Directed by Barnaby Thompson.
Starring Olivia Cooke, Ben Hardy, Daryl McCormack, Fra Fee, Rory Fleck Byrne, Pat Shortt, Frank McCafferty, Esme Thompson, Chris Walley, Colm Meaney, Dylan Moran and Alec Baldwin.
Pixie (Olivia Cooke) is living with gangsters, manipulating the affections of young men and dreaming of San Francisco without any hangers on. In this comedic cross-country caper, there is only ever going to be one woman who comes out on top.
There is something reminiscent of Graham Linehan’s Father Ted in the construction of Barnaby Thompson’s Pixie. It has a certain off kilter perspective which is awkwardly comic, drawing humour from bullet wounds, dead bodies and the Catholic church. Opening on a mismatched pair of robbers looking to fleece some underhanded clergymen, events soon devolve into something altogether more endearing.
A common thread which links every misdemeanour is Pixie, played with savvy abandon by Olivia Cooke. Sassy, seductive and pursued by half the men in Sligo she is a mixture of femme fatale and criminal mastermind. Playing off the clueless duo of Harland and Frank, portrayed with gormless subtlety by Daryl McCormack and Ben Hardy, events move along at a clip. Much of the comedy comes from character as hapless villains, ill-prepared assassins and Nigella Lawson all feature in a film which is bags of fun.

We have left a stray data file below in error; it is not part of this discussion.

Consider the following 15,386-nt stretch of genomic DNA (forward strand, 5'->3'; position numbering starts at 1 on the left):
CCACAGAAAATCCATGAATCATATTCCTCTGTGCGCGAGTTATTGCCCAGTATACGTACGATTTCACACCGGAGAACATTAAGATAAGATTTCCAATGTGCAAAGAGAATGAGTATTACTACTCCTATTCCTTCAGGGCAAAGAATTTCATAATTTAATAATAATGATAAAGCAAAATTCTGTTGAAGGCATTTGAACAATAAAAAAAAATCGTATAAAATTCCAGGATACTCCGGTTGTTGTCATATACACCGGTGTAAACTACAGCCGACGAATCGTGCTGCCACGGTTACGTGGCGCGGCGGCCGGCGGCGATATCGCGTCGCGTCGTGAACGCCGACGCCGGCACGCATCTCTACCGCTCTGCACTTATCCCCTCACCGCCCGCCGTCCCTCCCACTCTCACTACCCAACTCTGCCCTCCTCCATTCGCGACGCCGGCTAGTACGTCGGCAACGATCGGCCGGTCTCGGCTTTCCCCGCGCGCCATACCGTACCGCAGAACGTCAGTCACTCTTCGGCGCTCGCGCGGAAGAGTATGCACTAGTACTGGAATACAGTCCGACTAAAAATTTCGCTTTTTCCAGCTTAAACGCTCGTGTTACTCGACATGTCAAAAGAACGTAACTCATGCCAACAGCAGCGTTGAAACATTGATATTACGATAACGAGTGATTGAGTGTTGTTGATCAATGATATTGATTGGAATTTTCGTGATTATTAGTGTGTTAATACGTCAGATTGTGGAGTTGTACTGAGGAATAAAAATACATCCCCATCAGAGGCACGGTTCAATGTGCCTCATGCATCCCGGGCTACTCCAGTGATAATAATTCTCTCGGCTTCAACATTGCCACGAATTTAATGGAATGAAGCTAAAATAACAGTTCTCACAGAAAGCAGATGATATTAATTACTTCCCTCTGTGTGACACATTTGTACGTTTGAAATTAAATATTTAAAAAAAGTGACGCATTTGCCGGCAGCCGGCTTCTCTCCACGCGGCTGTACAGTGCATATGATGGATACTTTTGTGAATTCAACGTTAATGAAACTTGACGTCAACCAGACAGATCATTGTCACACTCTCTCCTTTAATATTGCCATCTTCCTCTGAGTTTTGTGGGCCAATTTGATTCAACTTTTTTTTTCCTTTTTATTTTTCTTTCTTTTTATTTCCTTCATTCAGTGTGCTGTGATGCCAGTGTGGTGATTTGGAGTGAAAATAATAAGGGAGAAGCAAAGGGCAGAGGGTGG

Colm Meaney, Dylan Moran and Alec Baldwin are effective if fleeting in minor roles, leaving a strong impression but never slowing things down. Pixie, Harland and Frank hightail it across the Irish countryside, melding heist dynamics with road trip staples, as the net continues to close in around them. Dialogue is sharp, slick and peppered with caustic one liners only adding to the pleasure on offer from this mainstream genre mash up.
However, this structural homage to Butch Cassidy and The Sundance Kid rests squarely on the shoulders of our central protagonist. There can be no denying the presence and pre-possession that Olivia Cooke brings to this film, proving herself to be the smartest person in the room on every occasion. Pixie may be a small budget quasi-comedy hybrid with veteran A-listers in tow, but alongside Little Fish it showcases a unique talent.
By adapting her performance to the tonal shifts which make Pixie so effective, Olivia Cooke is able to imbue strength without resorting to caricature. Leaving the majority of her male pursuers behind, this film celebrates female strength of character in a society which has been slow in evolving beyond outmoded ideas of gender equality. Failing that, maybe Pixie is simply a crime caper with shades of slapstick, where the savvy come out on top. Either way it is guaranteed to leave audiences smiling, as these comedic creations come unstuck and get their comeuppance.
Flickering Myth Rating – Film: ★ ★ ★ ★ / Movie: ★ ★ ★ ★